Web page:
Yee was sentenced to jail for a month for intending to wound the religious feelings of Christians, as well as of uploading an obscene image onto his blog.
Neo was jailed three weeks for slapping the teen.
The case also got the international media's attention and sparked protests in Hong Kong to free Yee.
He is now reportedly being investigated for allegedly making another "religiously offensive" remark.
Drama in ITE
It was a month of incidents for the Institute of Technical Education (ITE) College West.
Early in March, a 21-year-old peeping Tom was nabbed after he was caught entering a female toilet there.
He had posed as a woman by wearing a wig, a cap and a skirt, and was seen peeping into the shower stalls.
Students followed and confronted the man. They later uploaded a video of the confrontation that went viral.
He was arrested for criminal trespass.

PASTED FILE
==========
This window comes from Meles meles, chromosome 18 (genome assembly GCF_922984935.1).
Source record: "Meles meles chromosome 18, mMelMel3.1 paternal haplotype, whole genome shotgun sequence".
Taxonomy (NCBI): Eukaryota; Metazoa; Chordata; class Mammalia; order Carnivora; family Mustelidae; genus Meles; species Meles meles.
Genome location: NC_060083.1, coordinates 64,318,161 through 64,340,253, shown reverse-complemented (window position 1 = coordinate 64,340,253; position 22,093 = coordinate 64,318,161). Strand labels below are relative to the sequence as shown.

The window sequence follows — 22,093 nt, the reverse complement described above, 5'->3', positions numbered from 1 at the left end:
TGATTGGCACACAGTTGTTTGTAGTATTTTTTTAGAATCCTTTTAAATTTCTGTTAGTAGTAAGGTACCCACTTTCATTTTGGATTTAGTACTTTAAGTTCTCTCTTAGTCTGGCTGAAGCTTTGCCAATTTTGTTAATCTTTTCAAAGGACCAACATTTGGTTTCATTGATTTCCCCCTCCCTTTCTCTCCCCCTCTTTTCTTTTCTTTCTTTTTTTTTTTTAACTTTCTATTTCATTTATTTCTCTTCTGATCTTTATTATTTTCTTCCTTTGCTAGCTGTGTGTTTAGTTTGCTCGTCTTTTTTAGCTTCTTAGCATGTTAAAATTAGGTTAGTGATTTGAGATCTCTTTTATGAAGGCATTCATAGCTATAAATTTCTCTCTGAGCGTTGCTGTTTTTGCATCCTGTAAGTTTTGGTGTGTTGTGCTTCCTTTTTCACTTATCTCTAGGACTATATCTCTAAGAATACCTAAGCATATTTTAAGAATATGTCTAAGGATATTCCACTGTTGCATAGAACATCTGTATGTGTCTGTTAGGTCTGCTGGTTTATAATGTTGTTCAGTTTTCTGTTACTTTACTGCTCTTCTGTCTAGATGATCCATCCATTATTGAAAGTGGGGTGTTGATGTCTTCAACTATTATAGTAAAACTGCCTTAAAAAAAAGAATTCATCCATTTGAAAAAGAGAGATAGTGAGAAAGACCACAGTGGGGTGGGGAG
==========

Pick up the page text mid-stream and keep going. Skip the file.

Less than a week later, another video of two students fighting in the school's piazza - an open area in the middle of the Choa Chu Kang campus - made its rounds on the Internet.
One of them, 16-year-old Muhammad Zuhairie Adely Zulkifli, attacked the other with a bread knife as fellow students watched and filmed the action.
Zuhairie fled the scene after the attack but was arrested later at his grandmother's home. He was jailed for 18 months and caned.
Father, son charged with murder of man who tried to rob them
Two family members of a Singaporean woman were arrested for the murder of a man who had tried to rob them with a parang in Malaysia.
Madam Guo Shu Lan, 52, and her husband, 57-year-old chef Mo Yi Hong, were accosted by two men outside their house in Negeri Sembilan during the Chinese New Year period.
Mo and his Singaporean son, Wei Qiang, 29, managed to fend off the robbers. One fled, and the father and son bound the other man Chen Wen Bao's hands and feet, while they sought medical attention for their injuries.
Mr Chen died.
Netizens in Singapore and Malaysia blasted the authorities for deciding to charge them with murder, which carries the death penalty.